Somewhere out there is Robert G., a writer who probably thought he hit the big time when he landed literary agent Faye Swetky to represent him. At last, he got his foot in the door of publishing. A champion was on his side, promoting his works to publishers who would read the agent's cover letter and be intrigued enough to read the synopsis and then, yes, and then, ask for the manuscript.
Somewhere out there are those who do their research on literary agents, to determine if the agent they are querying is really going to be able to get a manuscript inside a publishing house, large or small. These writers monitor forums at places where other writers like to loiter, sites like AbsoluteWrite.com where literary agents are vetted.
It's pretty apparent that Robert G., aspiring writer, did not perform this wearying task. If he had, he would not have accepted Ms. Swetky's offer of representation. And Ms. Swetky would not have shot off a query, with synopsis, to Newcastlewest Books to consider Mr. G.'s work of mainstream contemporary erotica.
No sex, please. We're a bunch of Irish Catholics here and the last thing we'd be interested in would be a piece of fiction that falls into the erotica category.
A perusal of our website would give anyone a very good idea of what sorts of books we do publish. You won't find a single bit of erotica there, not at all, at all.
Our new imprint, CITY THAT WORKS, does publish contemporary fiction, but again there's no smut. And, by the way, the fiction is still within our niche of Irish influenced writing. Sorry, Mr. G., but not one of the characters in your synopsis seem to be particularly Hibernian.
Robert G. sits in his writing place, eagerly anticipating news from his agent Faye Swetky. He will wait in vain, unless she finds some small publisher of erotica who doesn't require a literary agent to submit manuscripts. In that case, he will pay for something he could just as easily have done himself.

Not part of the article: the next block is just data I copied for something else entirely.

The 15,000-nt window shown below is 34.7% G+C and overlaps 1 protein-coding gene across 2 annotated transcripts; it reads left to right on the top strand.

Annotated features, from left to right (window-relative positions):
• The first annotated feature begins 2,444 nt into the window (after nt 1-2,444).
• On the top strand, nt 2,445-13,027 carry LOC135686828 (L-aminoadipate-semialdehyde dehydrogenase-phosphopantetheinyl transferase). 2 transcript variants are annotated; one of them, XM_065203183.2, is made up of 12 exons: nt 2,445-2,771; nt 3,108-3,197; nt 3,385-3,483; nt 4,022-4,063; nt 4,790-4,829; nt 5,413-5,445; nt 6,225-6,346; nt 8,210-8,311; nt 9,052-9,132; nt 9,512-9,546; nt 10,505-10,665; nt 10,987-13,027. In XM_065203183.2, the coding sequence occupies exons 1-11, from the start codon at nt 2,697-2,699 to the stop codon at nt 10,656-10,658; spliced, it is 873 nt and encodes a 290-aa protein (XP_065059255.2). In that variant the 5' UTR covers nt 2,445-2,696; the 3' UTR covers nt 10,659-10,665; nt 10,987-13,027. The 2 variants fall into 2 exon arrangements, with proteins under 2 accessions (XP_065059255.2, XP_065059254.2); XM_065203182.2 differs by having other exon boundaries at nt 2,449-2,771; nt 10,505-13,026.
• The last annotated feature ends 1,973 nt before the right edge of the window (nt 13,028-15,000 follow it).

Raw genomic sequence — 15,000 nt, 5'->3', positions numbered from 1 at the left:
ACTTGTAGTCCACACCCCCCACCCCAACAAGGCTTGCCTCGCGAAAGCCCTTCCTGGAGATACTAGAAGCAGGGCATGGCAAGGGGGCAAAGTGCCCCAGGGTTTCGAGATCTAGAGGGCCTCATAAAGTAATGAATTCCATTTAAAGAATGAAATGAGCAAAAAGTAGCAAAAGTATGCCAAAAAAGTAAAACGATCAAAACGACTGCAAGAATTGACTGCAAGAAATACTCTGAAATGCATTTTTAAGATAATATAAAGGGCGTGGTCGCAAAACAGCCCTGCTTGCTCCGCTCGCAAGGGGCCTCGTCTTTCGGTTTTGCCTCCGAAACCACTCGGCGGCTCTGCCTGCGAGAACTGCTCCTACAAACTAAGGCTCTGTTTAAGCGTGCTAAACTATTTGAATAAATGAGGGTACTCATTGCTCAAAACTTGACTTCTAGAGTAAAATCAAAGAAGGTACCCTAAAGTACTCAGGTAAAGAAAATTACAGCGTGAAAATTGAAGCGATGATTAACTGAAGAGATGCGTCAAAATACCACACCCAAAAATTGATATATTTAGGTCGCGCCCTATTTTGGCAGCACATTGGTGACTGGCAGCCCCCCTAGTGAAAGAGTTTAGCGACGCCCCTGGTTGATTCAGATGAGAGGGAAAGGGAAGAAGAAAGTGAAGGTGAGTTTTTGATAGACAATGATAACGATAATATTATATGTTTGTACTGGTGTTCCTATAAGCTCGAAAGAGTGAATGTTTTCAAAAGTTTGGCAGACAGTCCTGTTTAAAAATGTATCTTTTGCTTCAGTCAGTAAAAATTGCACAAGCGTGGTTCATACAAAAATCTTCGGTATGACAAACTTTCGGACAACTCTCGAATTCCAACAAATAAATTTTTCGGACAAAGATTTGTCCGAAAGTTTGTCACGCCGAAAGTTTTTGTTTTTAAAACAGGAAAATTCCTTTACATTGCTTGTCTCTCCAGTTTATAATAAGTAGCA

In the meantime, his erotic fiction goes nowhere when he could have spent his time finding an agent with a track record of sales. The manuscript will languish because he has opted to go with a bad agent when he would have been better off without one.
Not everyone who calls themself a literary agent is one.
I could respond to Ms. Swetky's missive and explain to her that we don't publish what she is selling, and by the way we don't look at manuscripts unless they come to us from a referral or a recommendation. But I have too many other things to do and not enough time to do them all, without adding another pointless task.
So, Robert G., know that your agent is submitting your manuscript. She isn't targeting specific publishers or calling around to contacts she has developed among the editors. A blanket e-mailing isn't agenting. Long ago in the dark ages before the Internet was filled with information, plenty of writers got snagged by those who thought it was easy to sell fiction. There's no excuse these days, when Google is your friend and Yahoo or Bing are there for your safety.
Use the force, Robert G.